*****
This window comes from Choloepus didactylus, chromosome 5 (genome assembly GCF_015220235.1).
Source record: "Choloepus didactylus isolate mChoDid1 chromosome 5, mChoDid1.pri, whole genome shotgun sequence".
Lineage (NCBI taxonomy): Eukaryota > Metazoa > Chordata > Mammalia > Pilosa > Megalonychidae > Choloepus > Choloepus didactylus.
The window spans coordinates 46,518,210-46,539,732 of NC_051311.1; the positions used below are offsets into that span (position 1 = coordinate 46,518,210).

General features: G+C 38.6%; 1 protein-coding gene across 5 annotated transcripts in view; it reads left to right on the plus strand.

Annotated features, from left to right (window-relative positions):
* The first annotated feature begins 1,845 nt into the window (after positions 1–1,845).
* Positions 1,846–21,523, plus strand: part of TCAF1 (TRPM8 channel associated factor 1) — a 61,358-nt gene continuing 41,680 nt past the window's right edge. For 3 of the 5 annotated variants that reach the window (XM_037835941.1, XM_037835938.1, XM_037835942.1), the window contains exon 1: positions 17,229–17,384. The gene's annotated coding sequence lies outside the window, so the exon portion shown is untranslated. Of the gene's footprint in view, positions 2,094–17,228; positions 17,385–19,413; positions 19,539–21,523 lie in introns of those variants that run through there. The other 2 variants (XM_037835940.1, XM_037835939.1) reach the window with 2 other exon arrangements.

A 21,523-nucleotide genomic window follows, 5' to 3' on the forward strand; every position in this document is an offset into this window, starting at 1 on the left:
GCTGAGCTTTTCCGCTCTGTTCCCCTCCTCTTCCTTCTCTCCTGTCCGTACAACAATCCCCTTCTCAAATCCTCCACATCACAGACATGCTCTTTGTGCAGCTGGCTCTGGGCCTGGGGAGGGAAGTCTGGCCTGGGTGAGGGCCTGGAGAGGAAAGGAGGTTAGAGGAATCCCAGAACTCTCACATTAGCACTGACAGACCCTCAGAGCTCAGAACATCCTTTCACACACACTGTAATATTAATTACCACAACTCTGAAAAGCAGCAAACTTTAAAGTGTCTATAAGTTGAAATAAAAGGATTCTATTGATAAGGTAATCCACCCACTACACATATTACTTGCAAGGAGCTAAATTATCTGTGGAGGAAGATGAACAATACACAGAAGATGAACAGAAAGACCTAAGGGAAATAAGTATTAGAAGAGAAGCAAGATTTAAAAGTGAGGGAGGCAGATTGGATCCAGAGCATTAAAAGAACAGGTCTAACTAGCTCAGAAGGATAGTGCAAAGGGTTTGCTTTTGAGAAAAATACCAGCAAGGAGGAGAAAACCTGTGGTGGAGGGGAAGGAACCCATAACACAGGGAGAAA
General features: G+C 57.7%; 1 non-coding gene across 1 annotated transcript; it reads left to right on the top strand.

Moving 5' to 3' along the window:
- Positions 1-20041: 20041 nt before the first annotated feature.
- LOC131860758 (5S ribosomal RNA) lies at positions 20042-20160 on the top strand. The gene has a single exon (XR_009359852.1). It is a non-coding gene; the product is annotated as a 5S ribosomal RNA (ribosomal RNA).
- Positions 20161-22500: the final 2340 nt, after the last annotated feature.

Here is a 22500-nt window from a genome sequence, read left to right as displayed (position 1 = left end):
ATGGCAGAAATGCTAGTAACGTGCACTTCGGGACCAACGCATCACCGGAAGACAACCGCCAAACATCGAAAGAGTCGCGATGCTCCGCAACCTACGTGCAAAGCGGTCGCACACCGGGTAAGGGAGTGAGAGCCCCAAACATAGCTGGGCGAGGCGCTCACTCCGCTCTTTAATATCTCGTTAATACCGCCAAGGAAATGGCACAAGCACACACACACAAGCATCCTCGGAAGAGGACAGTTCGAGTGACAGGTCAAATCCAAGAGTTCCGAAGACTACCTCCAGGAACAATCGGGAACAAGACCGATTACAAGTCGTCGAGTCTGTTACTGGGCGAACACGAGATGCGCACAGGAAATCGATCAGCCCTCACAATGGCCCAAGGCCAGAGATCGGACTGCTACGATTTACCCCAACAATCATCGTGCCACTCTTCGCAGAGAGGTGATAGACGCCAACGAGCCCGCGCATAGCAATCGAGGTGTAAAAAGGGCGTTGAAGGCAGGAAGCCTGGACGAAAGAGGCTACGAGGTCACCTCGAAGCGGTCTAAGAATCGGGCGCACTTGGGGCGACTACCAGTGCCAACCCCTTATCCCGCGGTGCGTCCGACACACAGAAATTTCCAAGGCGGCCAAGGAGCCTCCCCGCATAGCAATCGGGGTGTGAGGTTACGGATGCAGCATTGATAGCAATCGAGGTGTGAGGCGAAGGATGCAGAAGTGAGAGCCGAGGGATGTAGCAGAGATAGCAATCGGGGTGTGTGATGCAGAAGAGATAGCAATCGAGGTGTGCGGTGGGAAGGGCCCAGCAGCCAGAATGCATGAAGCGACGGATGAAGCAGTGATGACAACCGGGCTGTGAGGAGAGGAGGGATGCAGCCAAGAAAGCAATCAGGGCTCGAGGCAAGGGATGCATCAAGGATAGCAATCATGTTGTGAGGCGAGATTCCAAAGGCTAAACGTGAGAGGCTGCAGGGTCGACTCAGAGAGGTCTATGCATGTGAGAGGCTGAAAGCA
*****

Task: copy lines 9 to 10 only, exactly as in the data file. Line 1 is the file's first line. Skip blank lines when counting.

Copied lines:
A 21,523-nucleotide genomic window follows, 5' to 3' on the forward strand; every position in this document is an offset into this window, starting at 1 on the left:
GCTGAGCTTTTCCGCTCTGTTCCCCTCCTCTTCCTTCTCTCCTGTCCGTACAACAATCCCCTTCTCAAATCCTCCACATCACAGACATGCTCTTTGTGCAGCTGGCTCTGGGCCTGGGGAGGGAAGTCTGGCCTGGGTGAGGGCCTGGAGAGGAAAGGAGGTTAGAGGAATCCCAGAACTCTCACATTAGCACTGACAGACCCTCAGAGCTCAGAACATCCTTTCACACACACTGTAATATTAATTACCACAACTCTGAAAAGCAGCAAACTTTAAAGTGTCTATAAGTTGAAATAAAAGGATTCTATTGATAAGGTAATCCACCCACTACACATATTACTTGCAAGGAGCTAAATTATCTGTGGAGGAAGATGAACAATACACAGAAGATGAACAGAAAGACCTAAGGGAAATAAGTATTAGAAGAGAAGCAAGATTTAAAAGTGAGGGAGGCAGATTGGATCCAGAGCATTAAAAGAACAGGTCTAACTAGCTCAGAAGGATAGTGCAAAGGGTTTGCTTTTGAGAAAAATACCAGCAAGGAGGAGAAAACCTGTGGTGGAGGGGAAGGAACCCATAACACAGGGAGAAA